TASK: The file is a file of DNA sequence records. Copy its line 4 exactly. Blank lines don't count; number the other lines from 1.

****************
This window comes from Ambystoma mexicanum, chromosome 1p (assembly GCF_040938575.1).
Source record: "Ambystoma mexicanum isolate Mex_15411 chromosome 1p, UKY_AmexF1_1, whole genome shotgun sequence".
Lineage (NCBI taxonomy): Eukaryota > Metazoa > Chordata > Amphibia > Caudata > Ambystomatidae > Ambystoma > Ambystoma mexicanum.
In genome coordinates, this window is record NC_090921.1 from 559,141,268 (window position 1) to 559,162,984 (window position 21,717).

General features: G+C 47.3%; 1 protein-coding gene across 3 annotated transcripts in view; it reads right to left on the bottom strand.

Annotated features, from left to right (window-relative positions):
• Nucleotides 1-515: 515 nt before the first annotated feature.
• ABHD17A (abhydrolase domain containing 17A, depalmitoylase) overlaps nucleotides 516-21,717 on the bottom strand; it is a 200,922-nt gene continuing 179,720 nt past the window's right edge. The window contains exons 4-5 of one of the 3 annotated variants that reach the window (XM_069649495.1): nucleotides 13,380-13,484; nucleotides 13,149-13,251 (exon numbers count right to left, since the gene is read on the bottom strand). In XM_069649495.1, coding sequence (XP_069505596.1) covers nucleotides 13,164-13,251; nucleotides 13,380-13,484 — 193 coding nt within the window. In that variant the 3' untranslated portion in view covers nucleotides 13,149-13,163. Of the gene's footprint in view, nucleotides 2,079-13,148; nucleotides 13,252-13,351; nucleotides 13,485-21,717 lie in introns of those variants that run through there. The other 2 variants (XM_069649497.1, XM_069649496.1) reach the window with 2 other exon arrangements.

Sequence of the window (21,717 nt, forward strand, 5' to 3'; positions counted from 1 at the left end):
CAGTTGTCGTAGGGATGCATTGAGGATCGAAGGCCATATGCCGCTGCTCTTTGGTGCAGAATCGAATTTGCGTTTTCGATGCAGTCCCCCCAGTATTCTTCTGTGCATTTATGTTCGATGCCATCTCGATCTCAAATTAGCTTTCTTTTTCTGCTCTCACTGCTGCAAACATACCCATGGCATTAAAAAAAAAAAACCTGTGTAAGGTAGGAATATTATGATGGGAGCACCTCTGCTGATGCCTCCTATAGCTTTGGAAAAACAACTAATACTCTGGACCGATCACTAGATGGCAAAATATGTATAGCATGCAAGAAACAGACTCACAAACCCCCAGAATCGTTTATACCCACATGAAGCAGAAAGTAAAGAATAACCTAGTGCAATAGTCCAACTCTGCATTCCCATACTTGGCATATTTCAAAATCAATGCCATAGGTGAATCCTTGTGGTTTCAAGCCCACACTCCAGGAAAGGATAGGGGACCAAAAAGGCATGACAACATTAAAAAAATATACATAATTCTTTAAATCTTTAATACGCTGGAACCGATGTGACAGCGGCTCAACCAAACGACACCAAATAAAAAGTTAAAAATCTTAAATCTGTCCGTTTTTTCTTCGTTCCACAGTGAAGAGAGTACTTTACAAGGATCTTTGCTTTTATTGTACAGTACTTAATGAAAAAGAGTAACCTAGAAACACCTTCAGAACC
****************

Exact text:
In genome coordinates, this window is record NC_090921.1 from 559,141,268 (window position 1) to 559,162,984 (window position 21,717).